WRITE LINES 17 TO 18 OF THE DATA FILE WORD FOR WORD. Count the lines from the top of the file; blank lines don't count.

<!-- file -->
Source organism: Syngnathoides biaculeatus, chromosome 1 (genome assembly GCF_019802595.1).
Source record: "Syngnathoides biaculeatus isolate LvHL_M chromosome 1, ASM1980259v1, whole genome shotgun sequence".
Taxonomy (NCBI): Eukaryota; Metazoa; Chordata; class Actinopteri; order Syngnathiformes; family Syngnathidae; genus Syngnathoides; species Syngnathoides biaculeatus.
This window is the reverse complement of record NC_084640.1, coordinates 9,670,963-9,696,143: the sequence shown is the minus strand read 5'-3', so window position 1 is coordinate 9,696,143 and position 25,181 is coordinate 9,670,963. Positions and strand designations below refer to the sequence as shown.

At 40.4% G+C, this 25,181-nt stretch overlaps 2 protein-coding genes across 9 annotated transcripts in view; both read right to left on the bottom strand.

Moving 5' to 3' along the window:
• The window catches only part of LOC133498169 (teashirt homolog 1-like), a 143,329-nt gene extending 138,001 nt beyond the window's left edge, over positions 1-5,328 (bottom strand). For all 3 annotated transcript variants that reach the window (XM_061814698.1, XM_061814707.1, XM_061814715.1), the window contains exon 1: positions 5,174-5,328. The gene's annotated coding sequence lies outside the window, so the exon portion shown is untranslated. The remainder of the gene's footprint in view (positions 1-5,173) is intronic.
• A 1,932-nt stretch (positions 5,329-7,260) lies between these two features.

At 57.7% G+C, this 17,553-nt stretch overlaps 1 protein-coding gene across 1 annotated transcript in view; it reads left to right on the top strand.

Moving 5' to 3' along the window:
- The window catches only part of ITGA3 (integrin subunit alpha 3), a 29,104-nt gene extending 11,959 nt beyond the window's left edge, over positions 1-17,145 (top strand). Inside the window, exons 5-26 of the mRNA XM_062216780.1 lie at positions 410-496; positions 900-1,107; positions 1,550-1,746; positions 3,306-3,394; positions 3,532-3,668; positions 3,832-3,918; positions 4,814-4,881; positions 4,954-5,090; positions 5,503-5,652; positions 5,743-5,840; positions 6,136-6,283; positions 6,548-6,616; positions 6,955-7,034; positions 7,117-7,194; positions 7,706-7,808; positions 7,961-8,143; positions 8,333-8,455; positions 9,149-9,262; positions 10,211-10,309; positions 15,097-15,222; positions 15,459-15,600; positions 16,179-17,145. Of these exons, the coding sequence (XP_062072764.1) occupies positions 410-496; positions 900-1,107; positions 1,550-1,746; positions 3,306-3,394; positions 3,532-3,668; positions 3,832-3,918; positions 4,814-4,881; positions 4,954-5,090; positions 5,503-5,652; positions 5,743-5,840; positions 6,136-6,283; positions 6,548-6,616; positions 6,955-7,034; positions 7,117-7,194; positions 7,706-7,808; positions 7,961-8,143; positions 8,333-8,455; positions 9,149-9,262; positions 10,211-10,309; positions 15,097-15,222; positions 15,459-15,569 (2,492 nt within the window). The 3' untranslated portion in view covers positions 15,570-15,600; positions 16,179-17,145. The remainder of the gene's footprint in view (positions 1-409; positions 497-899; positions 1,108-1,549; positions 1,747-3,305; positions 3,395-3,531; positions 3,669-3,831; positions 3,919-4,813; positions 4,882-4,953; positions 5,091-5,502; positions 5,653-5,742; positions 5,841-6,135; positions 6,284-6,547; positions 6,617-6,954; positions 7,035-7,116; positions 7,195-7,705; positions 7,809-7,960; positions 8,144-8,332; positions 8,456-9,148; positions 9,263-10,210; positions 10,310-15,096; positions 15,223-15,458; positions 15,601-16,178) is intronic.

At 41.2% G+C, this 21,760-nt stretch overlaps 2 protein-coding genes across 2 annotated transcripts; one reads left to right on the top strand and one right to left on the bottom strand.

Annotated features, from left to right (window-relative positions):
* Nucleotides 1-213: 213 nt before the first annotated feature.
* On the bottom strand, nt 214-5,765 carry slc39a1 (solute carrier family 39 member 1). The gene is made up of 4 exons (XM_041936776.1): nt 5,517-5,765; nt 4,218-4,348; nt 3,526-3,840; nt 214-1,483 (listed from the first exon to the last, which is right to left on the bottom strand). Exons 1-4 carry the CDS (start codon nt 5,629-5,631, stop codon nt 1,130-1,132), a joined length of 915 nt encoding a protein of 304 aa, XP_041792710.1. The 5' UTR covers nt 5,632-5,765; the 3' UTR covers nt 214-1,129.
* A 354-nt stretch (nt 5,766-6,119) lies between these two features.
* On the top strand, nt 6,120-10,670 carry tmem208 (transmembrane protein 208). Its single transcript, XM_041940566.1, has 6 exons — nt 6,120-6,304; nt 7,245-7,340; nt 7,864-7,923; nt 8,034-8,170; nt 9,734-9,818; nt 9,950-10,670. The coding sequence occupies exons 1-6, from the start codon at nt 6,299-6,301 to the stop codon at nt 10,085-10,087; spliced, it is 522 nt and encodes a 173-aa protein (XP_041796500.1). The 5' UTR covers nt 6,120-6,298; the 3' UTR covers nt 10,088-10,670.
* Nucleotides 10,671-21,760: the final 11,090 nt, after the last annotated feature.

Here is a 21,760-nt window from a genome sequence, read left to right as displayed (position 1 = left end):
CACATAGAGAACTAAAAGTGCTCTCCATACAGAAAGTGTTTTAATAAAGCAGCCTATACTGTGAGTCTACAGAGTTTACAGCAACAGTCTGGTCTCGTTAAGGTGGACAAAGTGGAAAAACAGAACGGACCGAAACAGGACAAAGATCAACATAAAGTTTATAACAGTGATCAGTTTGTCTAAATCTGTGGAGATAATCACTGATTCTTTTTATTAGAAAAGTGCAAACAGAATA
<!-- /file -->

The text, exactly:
* On the top strand, nt 6,120-10,670 carry tmem208 (transmembrane protein 208). Its single transcript, XM_041940566.1, has 6 exons — nt 6,120-6,304; nt 7,245-7,340; nt 7,864-7,923; nt 8,034-8,170; nt 9,734-9,818; nt 9,950-10,670. The coding sequence occupies exons 1-6, from the start codon at nt 6,299-6,301 to the stop codon at nt 10,085-10,087; spliced, it is 522 nt and encodes a 173-aa protein (XP_041796500.1). The 5' UTR covers nt 6,120-6,298; the 3' UTR covers nt 10,088-10,670.
* Nucleotides 10,671-21,760: the final 11,090 nt, after the last annotated feature.